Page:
Digital twins. Who is not using the phrase nowadays. In 2014, the use of the phrase started exploding (check Google Ngram and you’ll discover the hockey stick curve I’m referring to). But while everyone is talking about it, only few know what it means, and what it can offer in terms of practical value for the water industry.
While multiple definitions are developing, for now, I would like to describe a digital twin as a digital version of a real system or process that offers additional value compared to the situation without the digital component. This ‘value’ can mean different things as you’ll discover later in this article.
In my opinion, there’s a paralysis by overanalysis and a lack of inspiring practical examples. Especially at the ‘treatment side’: the treatment of wastewater, production of process or drinking water or water reuse. We have seen quite some DT examples at the ‘network side’ to solve leakages or save pumping energy. These were almost exclusively data-driven (e.g., AI) applications.
There is also a lot of confusion and only few distinguish data-driven from mechanistic models, for example. Data-driven models are black box approaches, meaning that an algorithm gets trained on available (big) data sets. Mechanistic models are based on process understanding and are often forgotten in the context of the AI buzz. An example is the family of activated sludge models (ASM) that have been applied for wastewater treatment plant design since the late 80s. Or AMOZONE, our company’s mechanistic model for ozonation and advanced oxidation. Mechanistic models can be generically applied across plants and their parameters have a physical, chemical or biological meaning and can hence be interpreted by process people, accelerating their process understanding and building trust. Our laws of physics, chemistry and biology are too often forgotten. While data-driven approaches will play their role, a major barrier I see is bridging the gap between data science and process engineering. Only that bridge will lead to practical outcomes.
While data-driven approaches will play their role, a major barrier I see is bridging the gap between data science and process engineering
We have been building a mechanistic digital twin for the oxidation process of a Dutch drinking water utility. A unit process that was chosen because of urgent needs. The digital twin predicts in real-time the removal of individual trace organics and the formation of undesired by-products. These are variables that cannot be measured with an onsite sensor. In addition, the utility is using the DT to run ‘what-if’ scenarios to save energy and better prepare for the future. For example, ‘how would our treatment process react to blending different surface water sources?’ Finally, the DT will be used to support a future plant extension. Going ‘live’ in 2023, this DT will be the first of its kind in the world.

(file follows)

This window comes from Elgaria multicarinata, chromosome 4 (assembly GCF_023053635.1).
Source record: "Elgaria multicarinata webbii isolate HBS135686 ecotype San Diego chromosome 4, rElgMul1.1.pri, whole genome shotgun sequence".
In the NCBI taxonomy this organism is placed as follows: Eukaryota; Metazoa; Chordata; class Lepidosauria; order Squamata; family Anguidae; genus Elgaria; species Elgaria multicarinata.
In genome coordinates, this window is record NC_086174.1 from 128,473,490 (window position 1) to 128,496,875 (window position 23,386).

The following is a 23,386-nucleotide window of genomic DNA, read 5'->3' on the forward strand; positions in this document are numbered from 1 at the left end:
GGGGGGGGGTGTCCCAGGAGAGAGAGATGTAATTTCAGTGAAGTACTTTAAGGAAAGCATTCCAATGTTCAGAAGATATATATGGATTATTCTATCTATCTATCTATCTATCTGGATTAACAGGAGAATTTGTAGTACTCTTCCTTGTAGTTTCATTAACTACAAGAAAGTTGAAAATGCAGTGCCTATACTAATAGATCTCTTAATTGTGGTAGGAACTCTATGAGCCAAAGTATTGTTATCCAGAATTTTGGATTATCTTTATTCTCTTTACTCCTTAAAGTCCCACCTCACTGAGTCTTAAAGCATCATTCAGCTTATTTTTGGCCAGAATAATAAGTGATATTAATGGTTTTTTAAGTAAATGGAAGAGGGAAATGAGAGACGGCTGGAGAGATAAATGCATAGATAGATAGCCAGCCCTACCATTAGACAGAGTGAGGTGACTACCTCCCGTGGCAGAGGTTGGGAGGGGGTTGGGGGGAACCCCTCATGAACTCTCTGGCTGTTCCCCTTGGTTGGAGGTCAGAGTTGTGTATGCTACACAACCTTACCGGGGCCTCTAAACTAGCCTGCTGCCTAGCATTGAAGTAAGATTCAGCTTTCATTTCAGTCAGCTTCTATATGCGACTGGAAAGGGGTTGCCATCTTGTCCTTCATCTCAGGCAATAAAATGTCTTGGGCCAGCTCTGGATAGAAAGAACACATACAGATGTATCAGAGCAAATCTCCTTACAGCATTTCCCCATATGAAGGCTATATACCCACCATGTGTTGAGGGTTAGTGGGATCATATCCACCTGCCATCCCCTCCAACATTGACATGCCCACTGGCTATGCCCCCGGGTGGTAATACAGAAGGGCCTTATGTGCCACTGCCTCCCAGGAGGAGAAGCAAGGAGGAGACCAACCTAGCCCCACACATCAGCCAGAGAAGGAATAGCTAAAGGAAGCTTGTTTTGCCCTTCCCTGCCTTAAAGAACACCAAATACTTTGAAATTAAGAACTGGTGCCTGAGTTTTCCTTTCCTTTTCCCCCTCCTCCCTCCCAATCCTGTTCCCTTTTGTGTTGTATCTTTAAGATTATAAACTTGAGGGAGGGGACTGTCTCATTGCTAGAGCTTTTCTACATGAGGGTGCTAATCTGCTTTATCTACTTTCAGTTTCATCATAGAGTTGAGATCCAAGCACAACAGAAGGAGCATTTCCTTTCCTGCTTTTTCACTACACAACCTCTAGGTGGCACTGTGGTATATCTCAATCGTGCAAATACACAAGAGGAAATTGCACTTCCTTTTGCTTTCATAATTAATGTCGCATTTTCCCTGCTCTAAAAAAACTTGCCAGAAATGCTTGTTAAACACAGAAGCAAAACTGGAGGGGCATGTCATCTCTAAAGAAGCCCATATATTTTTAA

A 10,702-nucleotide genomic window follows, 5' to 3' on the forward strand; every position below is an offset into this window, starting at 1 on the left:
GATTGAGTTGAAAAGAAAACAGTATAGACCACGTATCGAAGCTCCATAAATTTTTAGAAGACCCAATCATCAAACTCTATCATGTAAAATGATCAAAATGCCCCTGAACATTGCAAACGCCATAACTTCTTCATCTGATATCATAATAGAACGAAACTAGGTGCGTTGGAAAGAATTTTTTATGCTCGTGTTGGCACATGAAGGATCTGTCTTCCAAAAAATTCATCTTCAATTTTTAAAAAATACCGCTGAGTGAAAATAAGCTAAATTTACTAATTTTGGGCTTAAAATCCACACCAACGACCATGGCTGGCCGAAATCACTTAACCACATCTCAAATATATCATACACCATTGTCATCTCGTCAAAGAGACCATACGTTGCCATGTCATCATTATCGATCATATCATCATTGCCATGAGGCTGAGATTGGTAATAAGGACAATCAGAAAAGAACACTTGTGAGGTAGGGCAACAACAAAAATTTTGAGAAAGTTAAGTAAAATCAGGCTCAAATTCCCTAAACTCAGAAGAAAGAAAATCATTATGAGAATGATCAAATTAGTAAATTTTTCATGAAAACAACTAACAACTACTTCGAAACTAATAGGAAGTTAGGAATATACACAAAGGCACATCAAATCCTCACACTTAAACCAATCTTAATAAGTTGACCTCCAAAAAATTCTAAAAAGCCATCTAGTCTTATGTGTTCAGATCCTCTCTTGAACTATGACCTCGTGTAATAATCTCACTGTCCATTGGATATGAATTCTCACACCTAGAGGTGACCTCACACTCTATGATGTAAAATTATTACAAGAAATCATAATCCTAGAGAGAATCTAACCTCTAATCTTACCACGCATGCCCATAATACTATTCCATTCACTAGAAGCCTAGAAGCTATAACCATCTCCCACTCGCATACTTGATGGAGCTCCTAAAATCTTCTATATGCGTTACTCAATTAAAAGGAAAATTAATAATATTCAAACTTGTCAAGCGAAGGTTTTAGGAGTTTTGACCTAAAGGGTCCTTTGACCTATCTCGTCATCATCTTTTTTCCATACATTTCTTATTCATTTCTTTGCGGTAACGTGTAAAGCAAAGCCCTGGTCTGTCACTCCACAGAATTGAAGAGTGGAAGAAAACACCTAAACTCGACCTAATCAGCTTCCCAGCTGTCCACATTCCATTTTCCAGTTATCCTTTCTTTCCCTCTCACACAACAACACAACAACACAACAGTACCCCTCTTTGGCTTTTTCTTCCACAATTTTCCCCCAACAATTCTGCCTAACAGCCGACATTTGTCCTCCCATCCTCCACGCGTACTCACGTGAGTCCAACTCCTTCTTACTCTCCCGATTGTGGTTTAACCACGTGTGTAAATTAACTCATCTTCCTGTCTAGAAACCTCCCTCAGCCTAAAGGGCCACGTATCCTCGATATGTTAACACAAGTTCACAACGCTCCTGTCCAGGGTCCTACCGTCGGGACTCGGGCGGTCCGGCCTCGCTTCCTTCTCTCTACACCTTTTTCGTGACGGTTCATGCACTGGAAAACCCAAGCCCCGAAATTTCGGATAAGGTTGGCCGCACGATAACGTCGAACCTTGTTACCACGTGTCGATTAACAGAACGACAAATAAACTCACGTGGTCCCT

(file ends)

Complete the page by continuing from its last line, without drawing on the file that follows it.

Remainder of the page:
Even though we could have started building a DT for the whole treatment train, we started small. And that’s important to understand in this early stage of DTs, it is important to establish a final roadmap. Most important is to get started with a concrete case focused on acute needs. Module by module, a DT can be extended while demonstrating the value.
The value of DTs can be summarized in five categories. The first and most obvious one is smart and proactive operation, with the goal of balancing cost, performance and carbon footprint in a changing world. A second one is fast and efficient training. We see lots of potential in disruptive training programs through models combined with augmented or virtual reality. A third is preparing for change, including climate impact. The fourth category is better communication and documentation. A DT serves as a database for operational experiences and improves with time. And finally, a DT enables informed and fast decision making.
We need to be practical, basic education around DTs is needed and examples need to be shown. The business case for DTs has never been so strong and they will be a key enabler for a bright future.